On Saturday 27 January 2018 Kyushu University hosted the final symposium for its Center for Asia-Pacific Future Studies (CAFS). The English title – Crisis in Northeast Asia – indicated the dominant theme of the day which was assessing the challenge to the region posed by North Korean missile testing. The Japanese title, however, offered an alternative nuance by including the word kiro – suggesting a critical turning point. The difference between the two titles reflected the variety of arguments put forward: some speakers emphasised the high level of danger in Northeast Asia while others were more sanguine about the future.
In their opening remarks, Watanabe Koichiro (Vice-President, Kyushu University) and Jekuk Chang (President, Dongseo University) praised the work done by CAFS during the previous three years. Following his remarks, Professor Chang took his place on the Special Symposium panel to discuss the ‘North Korean problem’. Skilfully chaired by Izumi Kaoru (Faculty of Law, Kyushu University), the other participants included Mimura Mitsuhiro (Economic Research Institute for Northeast Asia), Jong Seok Park (CAFS) and Ko Il (Shimane University). The four panellists outlined to what extent they thought that a ‘threat’ existed. Views diverged over merits of American foreign policy in the region and the long-term causes of North Korean actions. Drawing the panel’s attention to factors other than diplomacy, Professor Izumi encouraged lateral thinking. He warned of the risks of strident Japanese media coverage and asked about how civil society might respond to current events. Encouraged by the Chairman’s opening up of the discussion, the panel received many questions from the audience. Some of the most interesting focussed on what role China and Russia might play in influencing North Korean policy.
After the Special Symposium, the first panel tackled the question ‘The US-Japan-China-Russia Security Nexus? David Wolff (Slavic-Eurasian Research Center (SRC), Hokkaido University) began with a critique of the state of foreign policy making under President Trump. Noting that special counsel Robert Mueller’s investigation into Russian interference had already made considerable progress uncovering evidence of wrongdoing, Professor Wolff warned that Trump might be tempted to instigate a conflict over North Korea to distract from events at home. The second speaker, Serghei Golunov (CAFS), analysed Russia’s ‘eastern pivot’ to China, Japan, South Korea and Turkey. He argued that this move had partly rebalanced the respective economic importance of the EU and China. Nevertheless, it had failed to lead to an economic breakthrough with several important Asian partners. Masuo Chisako (Graduate School of Social and Cultural Studies, Kyushu University) then discussed the role of North Korea in Sino-Japanese relations. In her opinion, over the last five years Sino-Japanese relations had improved because of the need to engage over the North Korean issue. When North Korea is a global level issue such cooperation becomes increasingly necessary. As a result, Professor Masuo explained, there was now a chance for Japan to improve its bilateral relations with China but this opportunity would not last for long. Akihiro Iwashita’s (CAFS/SRC) paper concluded the session. His point was that Russia was able to take a relatively flexible role in Northeast Asia in a way that was not possible in Europe. Consequently, although Russia is often missing from analysis of the region, the country frequently has an important role to play in international issues.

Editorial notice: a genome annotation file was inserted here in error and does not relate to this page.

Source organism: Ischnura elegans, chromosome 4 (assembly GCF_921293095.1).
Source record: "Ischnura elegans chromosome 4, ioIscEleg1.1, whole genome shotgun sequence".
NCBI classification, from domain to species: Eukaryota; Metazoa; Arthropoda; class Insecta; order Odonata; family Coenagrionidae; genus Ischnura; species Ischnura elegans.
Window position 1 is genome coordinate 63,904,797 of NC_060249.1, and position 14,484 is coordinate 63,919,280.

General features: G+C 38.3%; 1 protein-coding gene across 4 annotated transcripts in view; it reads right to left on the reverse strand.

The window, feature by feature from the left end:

CAFS final contribution to academic debate was the panel ‘Future-proofing Northeast Asian Security’. Chairman Yabuno Yuzo (Kyushu University) encouraged a disciplined approach to a topic that proved tricky for the panellists to explain. Beom-Shik Shin (Seoul National University) spoke of the need to look for solutions to the Northeast Asian security problems by using academic theory that takes the region on its own terms. Too often, he suggested, academics use theory based on European experience to analyse Northeast Asia. Paul Richardson (Birmingham University) outlined how he saw the main players in Northeast Asia dealing with future security threats. Sato Takeshi (Shimane University) invited the audience to consider the role civil society might play in improving the security situation and Miyawaki Noburu linked the discussion to current debates in Mongolia. Several incisive interventions from the audience improved the panel’s coherence.
Professor Iwashita delivered the closing remarks by thanking the CAFS staff and the translators for their hard work. He reflected on the achievements of CAFS and explained that he was going to carry the Center’s main achievements with him in his future research.